Prior to 2017, The Heritage Craft Association, as it was called then, carried out extensive research and created a list which highlighted viable, endangered, critically endangered and extinct crafts. In 2017 The Red List was published and since then, continues to be updated to include more crafts as well as changes in the status of crafts already included. 

During the research process, information from crafts across the UK was gathered with the aim of identifying their current and future viability. 

Some crafts were found not to be viable, with no known craftsperson continuing to make these specific crafts, and therefore they were named extinct. 

Extinct crafts are currently: cricket ball making, gold beating, lacrosse stick making and Mould and deckle making.

These skills have most likely been lost due to machine use and the industry moving on from needing skilled hands. 

So what happens when a skill becomes extinct? Firstly it’s not as finite as many other extinctions we know of, although without anyone starting the craft again it could lie dormant for many years and maybe forever. Ultimately, it would take someone to be excited about the craft and see the merit in learning it again and passing it on. Learning a craft that has fallen out of current culture can pose many difficulties. A person needs to search and uncover teachings that may not be easy to find. They need to become explorers of the craft and if very little information is found they may need to recreate the craft through their own trial and error. This takes time, energy, money and determination, so what would be the point, does it matter if these skills are lost if they have no use in our modern world? 

I think with the current fast culture we have and the access to creating 15-60second films with an audience that consumes anything from cat videos, prank videos to fascinating craft and art-making videos, it just takes one person to start the chain of craft creation again, to stick out and be the only one, and this is somewhat of a privilege these days that can earn you high recognition.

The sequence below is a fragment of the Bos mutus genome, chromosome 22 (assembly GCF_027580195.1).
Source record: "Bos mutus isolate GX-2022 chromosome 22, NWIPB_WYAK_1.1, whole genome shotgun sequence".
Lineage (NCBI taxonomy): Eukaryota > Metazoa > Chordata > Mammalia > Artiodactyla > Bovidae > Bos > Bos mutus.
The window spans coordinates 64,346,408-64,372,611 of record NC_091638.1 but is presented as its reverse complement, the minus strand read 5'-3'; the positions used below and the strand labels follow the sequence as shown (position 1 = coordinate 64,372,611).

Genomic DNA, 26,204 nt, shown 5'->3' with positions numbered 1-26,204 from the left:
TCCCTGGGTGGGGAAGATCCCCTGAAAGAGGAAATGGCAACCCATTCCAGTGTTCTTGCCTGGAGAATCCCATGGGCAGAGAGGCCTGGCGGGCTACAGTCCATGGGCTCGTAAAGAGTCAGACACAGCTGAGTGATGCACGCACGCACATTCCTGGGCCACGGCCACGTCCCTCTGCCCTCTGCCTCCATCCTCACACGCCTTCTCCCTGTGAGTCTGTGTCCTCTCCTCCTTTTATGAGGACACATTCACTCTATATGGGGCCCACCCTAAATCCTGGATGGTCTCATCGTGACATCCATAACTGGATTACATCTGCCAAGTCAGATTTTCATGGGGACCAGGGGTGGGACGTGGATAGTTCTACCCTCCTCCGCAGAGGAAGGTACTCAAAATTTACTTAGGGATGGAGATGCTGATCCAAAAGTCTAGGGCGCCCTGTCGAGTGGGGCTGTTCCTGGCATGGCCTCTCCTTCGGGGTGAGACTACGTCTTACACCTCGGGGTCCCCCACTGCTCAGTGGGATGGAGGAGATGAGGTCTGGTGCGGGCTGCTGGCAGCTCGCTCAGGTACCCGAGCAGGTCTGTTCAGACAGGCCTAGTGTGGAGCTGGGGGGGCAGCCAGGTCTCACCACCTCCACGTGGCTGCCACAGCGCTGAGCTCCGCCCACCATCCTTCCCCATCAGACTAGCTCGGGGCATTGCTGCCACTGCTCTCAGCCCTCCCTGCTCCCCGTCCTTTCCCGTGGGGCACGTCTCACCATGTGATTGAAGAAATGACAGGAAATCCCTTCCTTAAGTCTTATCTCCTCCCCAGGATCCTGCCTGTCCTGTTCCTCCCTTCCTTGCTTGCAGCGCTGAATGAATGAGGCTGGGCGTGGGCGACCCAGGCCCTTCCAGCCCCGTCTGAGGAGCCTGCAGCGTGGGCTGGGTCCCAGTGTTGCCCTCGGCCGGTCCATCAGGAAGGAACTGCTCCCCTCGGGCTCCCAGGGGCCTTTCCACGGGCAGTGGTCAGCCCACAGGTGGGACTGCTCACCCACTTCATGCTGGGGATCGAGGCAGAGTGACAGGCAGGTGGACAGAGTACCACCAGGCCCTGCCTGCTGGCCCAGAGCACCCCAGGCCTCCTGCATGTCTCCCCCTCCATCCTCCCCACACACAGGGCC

So where does In a New Light project fit in? It isn’t a purist project, meaning we are not trying to help create a space where a shoemaker teaches an aspiring shoemaker…we are disrupting the craft skills with the view to inspiring someone who would never think to use these craft skills, to utilise them and incorporate them within their own creative practice.
A Painter who is learning to make ceramic tiles to use as a canvas, for example. 

In 2021 The Red List was updated and with it, 2 out of the 3 skills we highlight within the project, tile making and gilding, had been moved from endangered into the viable category, with coppersmithing still being endangered. This just shows that crafts can move out of being endangered as well as drop into being endangered, within a matter of years.

At the time we worried about still highlighting these now viable skills within the project. However, these skills are still fragile and also they just happened to connect to the history of Barnstaple and the closing of Brannam’s Pottery and Shapland and Petter. The closure of these two prominent Barnstaple industries has surely shaped the future of Barnstaple. Being able to teach the skills of tile making, gilding and coppersmithing to artists that are building their own businesses could be seen as cyclical and creating a historical provenance, which we hope inspires new works that then go on to inspire others to look to the past for future inspiration. 


Thank you to Heritage Crafts for the images used for this blog.